Edward F Ester

Edward F Ester
Florida Atlantic University | FAU · Department of Psychology

Ph.D

About

52
Publications
5,065
Reads
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2,062
Citations
Additional affiliations
January 2012 - present
University of California, San Diego
Position
  • PostDoc Position
August 2006 - November 2011
University of Oregon
Position
  • PhD Student
August 2004 - August 2006
Villanova University
Position
  • Grad Student
Education
September 2006 - November 2011
University of Oregon
Field of study
  • Psychology
August 2004 - August 2006
Villanova University
Field of study
  • Psychology
August 2001 - August 2004
Nazareth College of Rochester
Field of study
  • Psychology

Publications

Publications (52)
Article
Working memory (WM) involves maintaining information in an on-line state. One emerging view is that information in WM is maintained via sensory recruitment, such that information is stored via sustained activity in the sensory areas that encode the to-be-remembered information. Using functional magnetic resonance imaging, we observed that key senso...
Article
Full-text available
Recent studies suggest that visual features are stored in working memory (WM) via sensory recruitment or sustained stimulus-specific patterns of activity in cortical regions that encode memoranda. One important question concerns the spatial extent of sensory recruitment. One possibility is that sensory recruitment is restricted to neurons that are...
Article
Full-text available
Recent studies suggest that the temporary storage of visual detail in working memory is mediated by sensory recruitment or sustained patterns of stimulus-specific activation within feature-selective regions of visual cortex. According to a strong version of this hypothesis, the relative "quality" of these patterns should determine the clarity of an...
Article
Working memory (WM) enables the storage and manipulation of information in an active state. WM storage has long been associated with sustained increases in activation across a network of frontal and parietal cortical regions. However, recent evidence suggests that these regions primarily encode information related to general task goals rather than...
Preprint
Full-text available
Visual working memory (WM) enables the maintenance and manipulation of information no longer accessible in the visual world. Previous research has identified spatial WM representations in activation patterns in visual, parietal, and frontal cortex. In natural vision, the period between the encoding of information into WM and the time when it is use...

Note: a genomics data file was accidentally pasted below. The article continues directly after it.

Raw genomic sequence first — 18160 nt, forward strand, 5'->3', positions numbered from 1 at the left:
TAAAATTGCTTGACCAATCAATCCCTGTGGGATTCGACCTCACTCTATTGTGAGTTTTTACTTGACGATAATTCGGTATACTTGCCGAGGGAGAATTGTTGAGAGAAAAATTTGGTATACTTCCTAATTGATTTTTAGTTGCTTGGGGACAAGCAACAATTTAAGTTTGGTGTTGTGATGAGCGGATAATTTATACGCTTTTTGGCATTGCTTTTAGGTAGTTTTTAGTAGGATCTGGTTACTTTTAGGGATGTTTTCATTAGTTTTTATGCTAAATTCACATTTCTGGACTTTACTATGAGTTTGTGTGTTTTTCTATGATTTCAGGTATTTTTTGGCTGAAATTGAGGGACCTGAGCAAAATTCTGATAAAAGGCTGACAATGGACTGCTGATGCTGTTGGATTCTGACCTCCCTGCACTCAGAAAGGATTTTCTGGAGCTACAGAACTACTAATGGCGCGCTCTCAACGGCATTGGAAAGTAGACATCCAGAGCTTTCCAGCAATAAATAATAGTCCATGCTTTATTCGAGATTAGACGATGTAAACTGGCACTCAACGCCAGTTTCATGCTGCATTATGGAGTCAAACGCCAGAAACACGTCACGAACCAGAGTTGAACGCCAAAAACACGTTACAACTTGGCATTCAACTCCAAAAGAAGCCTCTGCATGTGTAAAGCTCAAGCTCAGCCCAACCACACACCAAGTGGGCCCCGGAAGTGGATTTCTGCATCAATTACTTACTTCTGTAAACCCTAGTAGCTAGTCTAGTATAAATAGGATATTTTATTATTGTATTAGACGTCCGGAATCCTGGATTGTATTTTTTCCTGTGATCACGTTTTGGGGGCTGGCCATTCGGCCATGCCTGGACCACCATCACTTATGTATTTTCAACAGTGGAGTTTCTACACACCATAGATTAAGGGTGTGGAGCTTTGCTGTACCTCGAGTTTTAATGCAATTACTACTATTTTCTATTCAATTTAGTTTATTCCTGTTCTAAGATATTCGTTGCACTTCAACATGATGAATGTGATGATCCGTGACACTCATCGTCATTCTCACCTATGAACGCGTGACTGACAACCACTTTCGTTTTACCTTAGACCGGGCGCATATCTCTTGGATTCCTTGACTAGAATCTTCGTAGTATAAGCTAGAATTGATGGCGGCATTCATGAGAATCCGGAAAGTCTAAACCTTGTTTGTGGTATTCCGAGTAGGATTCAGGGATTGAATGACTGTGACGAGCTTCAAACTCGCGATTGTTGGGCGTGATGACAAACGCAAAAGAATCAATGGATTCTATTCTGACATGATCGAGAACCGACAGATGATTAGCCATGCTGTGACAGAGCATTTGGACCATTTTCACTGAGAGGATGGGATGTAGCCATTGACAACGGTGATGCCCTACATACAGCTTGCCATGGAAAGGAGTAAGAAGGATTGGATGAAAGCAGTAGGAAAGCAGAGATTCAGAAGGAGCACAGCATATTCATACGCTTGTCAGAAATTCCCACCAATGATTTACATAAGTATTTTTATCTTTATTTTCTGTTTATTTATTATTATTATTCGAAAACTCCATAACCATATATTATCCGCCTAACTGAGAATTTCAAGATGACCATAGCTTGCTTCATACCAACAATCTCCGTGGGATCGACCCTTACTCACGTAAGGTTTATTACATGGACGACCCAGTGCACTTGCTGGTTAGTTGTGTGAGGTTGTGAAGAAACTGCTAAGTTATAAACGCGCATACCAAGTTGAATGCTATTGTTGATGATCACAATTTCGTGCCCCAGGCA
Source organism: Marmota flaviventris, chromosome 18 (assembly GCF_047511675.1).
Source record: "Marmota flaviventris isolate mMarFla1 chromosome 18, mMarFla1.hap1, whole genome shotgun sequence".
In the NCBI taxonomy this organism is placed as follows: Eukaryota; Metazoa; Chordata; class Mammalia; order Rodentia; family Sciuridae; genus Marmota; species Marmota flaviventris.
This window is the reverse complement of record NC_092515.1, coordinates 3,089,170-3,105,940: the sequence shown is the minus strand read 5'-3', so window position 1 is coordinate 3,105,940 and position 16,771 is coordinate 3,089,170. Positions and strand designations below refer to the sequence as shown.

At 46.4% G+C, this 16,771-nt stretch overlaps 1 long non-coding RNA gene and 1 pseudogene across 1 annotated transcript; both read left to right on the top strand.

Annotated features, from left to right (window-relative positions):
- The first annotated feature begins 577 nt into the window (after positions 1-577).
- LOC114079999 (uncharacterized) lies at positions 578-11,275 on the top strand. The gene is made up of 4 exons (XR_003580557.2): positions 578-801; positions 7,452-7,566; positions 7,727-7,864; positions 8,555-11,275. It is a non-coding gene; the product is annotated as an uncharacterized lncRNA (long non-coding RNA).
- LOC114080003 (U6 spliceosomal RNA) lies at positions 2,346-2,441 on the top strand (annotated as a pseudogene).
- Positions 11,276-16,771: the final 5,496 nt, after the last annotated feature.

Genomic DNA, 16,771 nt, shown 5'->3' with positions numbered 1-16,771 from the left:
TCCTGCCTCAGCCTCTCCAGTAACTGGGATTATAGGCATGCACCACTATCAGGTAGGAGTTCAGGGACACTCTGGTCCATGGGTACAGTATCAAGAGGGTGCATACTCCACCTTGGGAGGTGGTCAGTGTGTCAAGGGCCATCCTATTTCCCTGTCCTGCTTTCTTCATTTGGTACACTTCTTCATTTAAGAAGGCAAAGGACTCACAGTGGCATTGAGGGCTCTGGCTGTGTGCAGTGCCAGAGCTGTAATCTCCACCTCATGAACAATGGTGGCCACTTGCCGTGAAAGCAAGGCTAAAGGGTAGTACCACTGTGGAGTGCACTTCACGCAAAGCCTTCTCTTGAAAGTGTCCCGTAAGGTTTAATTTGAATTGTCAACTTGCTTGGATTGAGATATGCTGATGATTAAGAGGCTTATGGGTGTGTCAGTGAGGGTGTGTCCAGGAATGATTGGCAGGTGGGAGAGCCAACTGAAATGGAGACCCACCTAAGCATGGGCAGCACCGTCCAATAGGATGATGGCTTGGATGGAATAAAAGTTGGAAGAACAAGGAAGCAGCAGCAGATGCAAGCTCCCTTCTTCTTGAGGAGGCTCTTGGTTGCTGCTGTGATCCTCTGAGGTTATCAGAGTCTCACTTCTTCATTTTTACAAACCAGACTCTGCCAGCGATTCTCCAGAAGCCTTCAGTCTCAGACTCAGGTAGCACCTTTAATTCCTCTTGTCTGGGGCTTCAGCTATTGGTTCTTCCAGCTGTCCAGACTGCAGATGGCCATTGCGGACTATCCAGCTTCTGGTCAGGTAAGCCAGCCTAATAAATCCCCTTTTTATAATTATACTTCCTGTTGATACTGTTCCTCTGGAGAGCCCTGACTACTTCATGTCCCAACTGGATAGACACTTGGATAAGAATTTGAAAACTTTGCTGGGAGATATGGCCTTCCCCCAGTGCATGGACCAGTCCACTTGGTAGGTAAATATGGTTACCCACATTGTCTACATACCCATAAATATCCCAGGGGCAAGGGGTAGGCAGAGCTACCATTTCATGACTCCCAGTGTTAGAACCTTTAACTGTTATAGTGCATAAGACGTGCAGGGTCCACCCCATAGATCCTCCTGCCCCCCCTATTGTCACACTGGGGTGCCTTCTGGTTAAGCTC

Article
Categorization allows organisms to generalize existing knowledge to novel stimuli and to discriminate between physically similar yet conceptually different stimuli. Humans, nonhuman primates, and rodents can readily learn arbitrary categories defined by low-level visual features, and learning distorts perceptual sensitivity for category-defining fe...
Preprint
Full-text available
Category learning distorts perceptual space by enhancing the discriminability of physically similar yet categorically distinct exemplars. These distortions could in part reflect changes in how sensory neural populations selective for category-defining features encode information. Here, we tested this possibility by using fMRI and EEG to quantify th...
Article
Working memory (WM) performance can be enhanced by an informative cue presented during storage. This effect, termed a retrocue benefit, can be used to explore how observers prioritize information stored in WM. Recent studies have demonstrated that neural representations of task-relevant memoranda are strengthened following a retrocue, suggesting th...
Preprint
Full-text available
Working memory (WM) performance can be enhanced by an informative cue presented during storage. This effect, termed a retrocue benefit, can be used to explore how observers prioritize information stored in WM to guide behavior. Recent studies have demonstrated that neural representations of task-relevant memoranda are strengthened following the app...
Article
Full-text available
Working memory (WM) enables the flexible representation of information over short intervals. It is well-established that WM performance can be enhanced by a retrospective cue presented during storage, yet the neural mechanisms responsible for this benefit are unclear. Here, we tested several explanations for retro-cue benefits by quantifying change...
Preprint
Full-text available
Working memory (WM) enables the flexible representation of information over short intervals. It is well-established that WM performance can be enhanced by a retrospective cue presented during storage, yet the neural mechanisms responsible for this benefit are unclear. Here, we tested several explanations for retro-cue benefits by quantifying change...
Article
Full-text available
Visual short-term memory (VSTM) enables the representation of information in a readily accessible state. VSTM is typically conceptualized as a form of “active” storage that is resistant to interference or disruption, yet several recent studies have shown that under some circumstances task-irrelevant distractors may indeed disrupt performance. Here,...
Article
Visual working memory (WM) enables the maintenance and manipulation of information no longer accessible in the visual world. Previous research has identified WM representations in activation patterns in visual, parietal, and frontal cortex (Serences et al, 2009; Harrison & Tong, 2009; Ester et al, 2013; Sprague, Ester & Serences, 2014; Ester, Sprag...